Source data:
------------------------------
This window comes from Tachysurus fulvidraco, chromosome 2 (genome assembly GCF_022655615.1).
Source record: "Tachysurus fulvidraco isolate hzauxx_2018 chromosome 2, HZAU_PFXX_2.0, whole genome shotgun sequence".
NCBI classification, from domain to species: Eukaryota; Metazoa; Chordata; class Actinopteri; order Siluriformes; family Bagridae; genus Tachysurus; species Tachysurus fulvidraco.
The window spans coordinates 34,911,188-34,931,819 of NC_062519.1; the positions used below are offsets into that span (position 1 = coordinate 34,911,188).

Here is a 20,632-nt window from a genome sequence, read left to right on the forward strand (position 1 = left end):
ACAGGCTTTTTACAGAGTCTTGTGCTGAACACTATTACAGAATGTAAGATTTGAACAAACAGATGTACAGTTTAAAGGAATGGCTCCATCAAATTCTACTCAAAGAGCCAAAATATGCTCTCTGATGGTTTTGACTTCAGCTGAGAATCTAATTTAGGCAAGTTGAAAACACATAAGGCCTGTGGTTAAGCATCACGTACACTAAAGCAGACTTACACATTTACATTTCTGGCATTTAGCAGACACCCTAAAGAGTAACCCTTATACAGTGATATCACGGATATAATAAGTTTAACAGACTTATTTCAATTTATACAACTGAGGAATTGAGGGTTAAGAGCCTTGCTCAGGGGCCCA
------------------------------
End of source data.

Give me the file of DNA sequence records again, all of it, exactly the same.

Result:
This window comes from Tachysurus fulvidraco, chromosome 2 (genome assembly GCF_022655615.1).
Source record: "Tachysurus fulvidraco isolate hzauxx_2018 chromosome 2, HZAU_PFXX_2.0, whole genome shotgun sequence".
NCBI classification, from domain to species: Eukaryota; Metazoa; Chordata; class Actinopteri; order Siluriformes; family Bagridae; genus Tachysurus; species Tachysurus fulvidraco.
The window spans coordinates 34,911,188-34,931,819 of NC_062519.1; the positions used below are offsets into that span (position 1 = coordinate 34,911,188).

Here is a 20,632-nt window from a genome sequence, read left to right on the forward strand (position 1 = left end):
ACAGGCTTTTTACAGAGTCTTGTGCTGAACACTATTACAGAATGTAAGATTTGAACAAACAGATGTACAGTTTAAAGGAATGGCTCCATCAAATTCTACTCAAAGAGCCAAAATATGCTCTCTGATGGTTTTGACTTCAGCTGAGAATCTAATTTAGGCAAGTTGAAAACACATAAGGCCTGTGGTTAAGCATCACGTACACTAAAGCAGACTTACACATTTACATTTCTGGCATTTAGCAGACACCCTAAAGAGTAACCCTTATACAGTGATATCACGGATATAATAAGTTTAACAGACTTATTTCAATTTATACAACTGAGGAATTGAGGGTTAAGAGCCTTGCTCAGGGGCCCA